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This study is entitled "Why We Sing the Blues: The Relation Between Self-Reflective Rumination, Mood, and Creativity" and is found in the APA Journal Emotion. The authors hypothesized that a 3rd underlying factor, self-reflective rumination, makes the connection amongst creativity and depression. Ninety-nine undergrads were surveyed in a variety of measures: dimensions of creativity, interests, and seriousness about creative activities. The major challenge that faced the experimenters was measuring the construct of creativity. The findings of this study concluded that with rumination, there is an association between depression and creativity. It was found that the blues singing appears to be rooted in an all-too-closely examined life.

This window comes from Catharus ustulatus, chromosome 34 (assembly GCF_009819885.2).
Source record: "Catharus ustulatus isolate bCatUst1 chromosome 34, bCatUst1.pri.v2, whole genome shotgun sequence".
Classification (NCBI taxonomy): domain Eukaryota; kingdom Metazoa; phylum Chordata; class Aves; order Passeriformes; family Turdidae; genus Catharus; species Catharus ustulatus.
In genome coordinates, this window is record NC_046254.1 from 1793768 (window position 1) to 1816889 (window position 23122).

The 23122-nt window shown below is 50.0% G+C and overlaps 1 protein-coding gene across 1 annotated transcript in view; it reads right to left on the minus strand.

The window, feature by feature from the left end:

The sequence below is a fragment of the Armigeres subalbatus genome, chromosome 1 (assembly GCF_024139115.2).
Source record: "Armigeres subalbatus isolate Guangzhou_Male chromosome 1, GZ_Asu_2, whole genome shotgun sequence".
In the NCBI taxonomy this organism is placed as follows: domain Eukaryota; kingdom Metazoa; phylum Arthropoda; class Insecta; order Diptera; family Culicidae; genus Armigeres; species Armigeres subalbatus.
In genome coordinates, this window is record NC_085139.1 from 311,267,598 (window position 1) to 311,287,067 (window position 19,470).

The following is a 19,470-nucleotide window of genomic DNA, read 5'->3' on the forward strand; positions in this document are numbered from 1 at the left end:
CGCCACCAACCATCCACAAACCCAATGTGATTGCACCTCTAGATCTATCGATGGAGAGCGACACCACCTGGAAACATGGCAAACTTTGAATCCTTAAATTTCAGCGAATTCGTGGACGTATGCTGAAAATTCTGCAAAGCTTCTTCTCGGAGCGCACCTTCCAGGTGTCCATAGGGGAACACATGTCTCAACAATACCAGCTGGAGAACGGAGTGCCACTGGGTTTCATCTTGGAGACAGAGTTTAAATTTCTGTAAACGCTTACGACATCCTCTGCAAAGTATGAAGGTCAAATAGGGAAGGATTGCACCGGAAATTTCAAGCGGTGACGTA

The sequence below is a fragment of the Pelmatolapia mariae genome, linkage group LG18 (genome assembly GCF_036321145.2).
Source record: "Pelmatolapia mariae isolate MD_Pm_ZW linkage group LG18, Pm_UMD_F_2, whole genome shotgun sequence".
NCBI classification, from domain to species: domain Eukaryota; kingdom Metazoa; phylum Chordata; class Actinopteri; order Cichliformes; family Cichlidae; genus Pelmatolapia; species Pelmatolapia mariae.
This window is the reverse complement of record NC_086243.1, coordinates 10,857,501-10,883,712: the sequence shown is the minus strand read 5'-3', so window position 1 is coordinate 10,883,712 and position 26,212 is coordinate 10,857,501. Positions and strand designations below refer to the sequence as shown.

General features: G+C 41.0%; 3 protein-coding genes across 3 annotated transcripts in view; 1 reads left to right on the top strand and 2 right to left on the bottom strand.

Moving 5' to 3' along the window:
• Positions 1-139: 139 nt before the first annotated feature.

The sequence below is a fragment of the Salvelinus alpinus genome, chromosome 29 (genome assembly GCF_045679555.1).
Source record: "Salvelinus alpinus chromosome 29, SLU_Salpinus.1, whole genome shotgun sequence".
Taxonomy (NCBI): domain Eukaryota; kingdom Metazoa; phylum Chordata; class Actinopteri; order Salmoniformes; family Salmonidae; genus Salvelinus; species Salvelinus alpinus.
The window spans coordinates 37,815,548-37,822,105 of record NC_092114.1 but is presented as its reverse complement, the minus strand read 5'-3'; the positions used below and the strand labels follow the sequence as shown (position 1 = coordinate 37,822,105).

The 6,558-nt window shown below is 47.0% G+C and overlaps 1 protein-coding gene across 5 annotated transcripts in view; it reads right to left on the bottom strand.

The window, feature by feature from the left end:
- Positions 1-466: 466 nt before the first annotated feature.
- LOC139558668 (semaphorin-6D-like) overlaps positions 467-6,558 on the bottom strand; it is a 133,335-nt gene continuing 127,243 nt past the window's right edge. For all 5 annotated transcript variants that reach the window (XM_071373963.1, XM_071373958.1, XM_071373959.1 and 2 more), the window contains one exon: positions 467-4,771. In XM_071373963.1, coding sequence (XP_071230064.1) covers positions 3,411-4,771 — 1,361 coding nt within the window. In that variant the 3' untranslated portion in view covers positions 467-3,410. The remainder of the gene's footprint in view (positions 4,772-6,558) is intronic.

Participants were tested in small groups with a variety of tests. The tests used in this experiment were mostly self-report tests. This naturally could lead to some biases. Some of the tests included the following: a yes or no checklist of the 10 symptoms of depression; a questionnaire listing 20 activities and had the participants indicate how many hours a week they engaged in the activity, then indicate on a scale from 1-5 their seriousness in their engagement in the activity; creative behavior was study using three activities in which participants would be given the question "what would happen if you could walk on air or fly" and were instructed to list, in three minutes, any problems that would come of this. This test, part of the Abbreviated Torrance Test for Adults was scored on three scales. Fluency - the number of distinct answers, Originality - number of responses not appearing on the list of common answers, and Elaboration - number of details contained within the answers; the Purdue Creativity Test also was included in which participants had 2 minutes upon being shown abstract line drawings to write down as many answers to the question "what is this?", with fluency was



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